A New York City police officer seen on video putting a man in an apparent chokehold on a Queens boardwalk was arrested and charged Thursday.
Officer David Afanador, who was suspended without pay following Sunday’s incident with Ricky Bellevue, faces charges of strangulation and attempted strangulation, the New York City Police Department said.
The NYPD and the city’s Police Benevolent Association, which represents officers, did not immediately return requests for comment on Thursday.
Police were called to the boardwalk at Rockaway Beach on Sunday morning for a report that a man was harassing people and throwing objects at them.
In body-camera video released by police, several officers are seen talking to Bellevue, who is Black, and two other men. During the incident, the men appear to get agitated and curse at the officers. One of the men films the encounter on his cellphone.
The police ask the men to leave. “Yo, what are you guys doing? Listen, they told y’all to go enjoy the beach and go have a good day,” an officer is heard saying. One of the men in the group responds: “He can’t tell me where to go.”
Bellevue is heard on the video warning the officers not to touch them.
The encounter lasts for more than 10 minutes and at one point the group begins to leave before they turn back and approach the officers. The video shows Bellevue appearing to pick something up and ask the officers if they are “scared.”
Seconds later, he is taken down to the ground. Several officers are seen in the video restraining Bellevue on his stomach as a bystander shouts at them to “stop choking him.” Bellevue is later placed in handcuffs.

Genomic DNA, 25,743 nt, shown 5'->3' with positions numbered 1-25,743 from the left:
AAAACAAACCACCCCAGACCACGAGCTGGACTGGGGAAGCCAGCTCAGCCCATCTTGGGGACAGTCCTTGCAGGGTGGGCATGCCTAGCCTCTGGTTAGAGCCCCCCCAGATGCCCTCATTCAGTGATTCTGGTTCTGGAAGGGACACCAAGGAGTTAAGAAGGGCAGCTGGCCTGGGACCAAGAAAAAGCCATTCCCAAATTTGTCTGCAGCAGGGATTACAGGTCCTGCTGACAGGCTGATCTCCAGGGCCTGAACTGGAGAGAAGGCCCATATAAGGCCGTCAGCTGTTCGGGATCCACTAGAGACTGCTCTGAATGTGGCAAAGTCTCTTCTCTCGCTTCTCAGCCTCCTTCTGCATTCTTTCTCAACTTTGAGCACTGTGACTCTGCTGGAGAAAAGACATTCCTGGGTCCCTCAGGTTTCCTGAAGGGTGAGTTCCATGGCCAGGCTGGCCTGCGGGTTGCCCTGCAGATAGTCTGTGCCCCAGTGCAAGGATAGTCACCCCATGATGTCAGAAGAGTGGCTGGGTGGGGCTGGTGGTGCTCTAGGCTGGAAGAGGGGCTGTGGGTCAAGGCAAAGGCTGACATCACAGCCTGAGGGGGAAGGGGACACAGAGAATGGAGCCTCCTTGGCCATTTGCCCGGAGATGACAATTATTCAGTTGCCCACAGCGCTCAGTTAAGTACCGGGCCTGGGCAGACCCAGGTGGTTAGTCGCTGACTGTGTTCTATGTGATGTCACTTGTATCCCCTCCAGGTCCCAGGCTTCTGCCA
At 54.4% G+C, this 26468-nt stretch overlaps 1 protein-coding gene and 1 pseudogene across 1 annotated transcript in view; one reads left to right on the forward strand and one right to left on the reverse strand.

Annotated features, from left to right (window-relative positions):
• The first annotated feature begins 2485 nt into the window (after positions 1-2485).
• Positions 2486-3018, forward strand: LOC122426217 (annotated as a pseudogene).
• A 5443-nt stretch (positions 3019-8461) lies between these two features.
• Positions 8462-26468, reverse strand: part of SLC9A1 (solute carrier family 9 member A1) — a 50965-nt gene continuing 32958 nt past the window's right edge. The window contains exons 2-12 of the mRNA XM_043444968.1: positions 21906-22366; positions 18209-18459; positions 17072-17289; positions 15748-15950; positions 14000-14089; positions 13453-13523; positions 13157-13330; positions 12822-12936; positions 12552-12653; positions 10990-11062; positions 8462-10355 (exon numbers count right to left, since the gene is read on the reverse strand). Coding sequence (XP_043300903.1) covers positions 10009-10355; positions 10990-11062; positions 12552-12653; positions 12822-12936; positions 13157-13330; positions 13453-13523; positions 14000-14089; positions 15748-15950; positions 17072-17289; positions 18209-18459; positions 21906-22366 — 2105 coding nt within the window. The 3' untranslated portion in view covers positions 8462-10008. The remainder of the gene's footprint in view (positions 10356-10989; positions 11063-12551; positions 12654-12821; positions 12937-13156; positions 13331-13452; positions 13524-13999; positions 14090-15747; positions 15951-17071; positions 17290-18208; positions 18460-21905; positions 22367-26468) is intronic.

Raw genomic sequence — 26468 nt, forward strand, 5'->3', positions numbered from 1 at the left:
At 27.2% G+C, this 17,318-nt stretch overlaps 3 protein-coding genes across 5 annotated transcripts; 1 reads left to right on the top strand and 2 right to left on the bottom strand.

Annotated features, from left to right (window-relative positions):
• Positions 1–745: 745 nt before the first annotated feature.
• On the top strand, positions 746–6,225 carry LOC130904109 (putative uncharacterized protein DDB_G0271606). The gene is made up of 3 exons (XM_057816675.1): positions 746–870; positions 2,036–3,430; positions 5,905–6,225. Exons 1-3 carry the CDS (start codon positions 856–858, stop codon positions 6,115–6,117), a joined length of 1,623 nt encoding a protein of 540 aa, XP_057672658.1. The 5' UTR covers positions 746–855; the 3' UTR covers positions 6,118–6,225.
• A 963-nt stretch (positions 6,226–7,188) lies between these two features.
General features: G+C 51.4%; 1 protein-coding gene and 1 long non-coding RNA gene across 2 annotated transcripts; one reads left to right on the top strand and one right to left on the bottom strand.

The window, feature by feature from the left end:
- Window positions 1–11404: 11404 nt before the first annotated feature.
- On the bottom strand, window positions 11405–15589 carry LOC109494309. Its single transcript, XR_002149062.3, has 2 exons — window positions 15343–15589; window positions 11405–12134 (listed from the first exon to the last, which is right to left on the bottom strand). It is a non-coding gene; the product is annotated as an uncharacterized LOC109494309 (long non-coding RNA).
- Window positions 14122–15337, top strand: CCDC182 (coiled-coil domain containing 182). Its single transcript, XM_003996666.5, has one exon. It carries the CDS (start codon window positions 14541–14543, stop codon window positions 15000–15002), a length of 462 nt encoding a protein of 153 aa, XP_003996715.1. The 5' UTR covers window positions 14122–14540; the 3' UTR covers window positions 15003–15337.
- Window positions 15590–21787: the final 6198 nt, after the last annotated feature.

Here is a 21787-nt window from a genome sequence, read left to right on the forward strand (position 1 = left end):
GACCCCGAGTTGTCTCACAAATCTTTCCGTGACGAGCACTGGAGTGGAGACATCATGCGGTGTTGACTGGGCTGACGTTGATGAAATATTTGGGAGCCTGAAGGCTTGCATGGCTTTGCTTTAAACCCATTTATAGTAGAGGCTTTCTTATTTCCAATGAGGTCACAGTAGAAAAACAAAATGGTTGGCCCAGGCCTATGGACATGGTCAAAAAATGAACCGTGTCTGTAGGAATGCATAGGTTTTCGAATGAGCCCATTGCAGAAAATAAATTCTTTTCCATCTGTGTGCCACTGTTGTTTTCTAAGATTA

The encounter sparked protests outside of a police precinct in Queens. In a June 21 statement on Twitter, police Commissioner Dermot Shea said Afanador used a “disturbing apparent chokehold” during the incident.
The NYPD banned chokeholds in 1993.
The department said in a tweet that its Internal Affairs Bureau was conducting a use-of-force investigation.
A spokesperson for the public defender representing Bellevue said that he was hospitalized following the incident. Attorney Lori Zeno said Afanador should be fired and prosecuted.
“It is important that we keep holding police officers accountable for their actions,” Zeno said in a statement. “The officer involved here used a chokehold to strangle my client until he was unconscious, because according to the police officer, he was being disorderly.”
“He is the one who committed a crime in this circumstance,” the lawyer continued. “We will not stop until the people of Far Rockaway can feel safe as they travel through their own neighborhood. They should not fear the very people who are sworn to protect them.”
In addition to the NYPD’s chokehold ban, the City Council last week passed an anti-chokehold law to criminalize the use of the maneuver.
The measure adds to a state law signed this month that requires that officers be criminally charged if a chokehold results in injury or death.
That bill was named for Eric Garner, a Staten Island man who died in July 2014 after Officer Daniel Pantaleo put him in a chokehold while Garner repeatedly said he could not breathe.
Officer Afanador, 39, has been sued at least four times. He also faced criminal charges in 2014 after he was accused of pistol-whipping a teenage suspect and breaking two of his teeth during a marijuana bust.
A video showed Afanador using his gun to hit a 16-year-old boy until the teen dropped to the ground. Afanador was found not guilty in that case.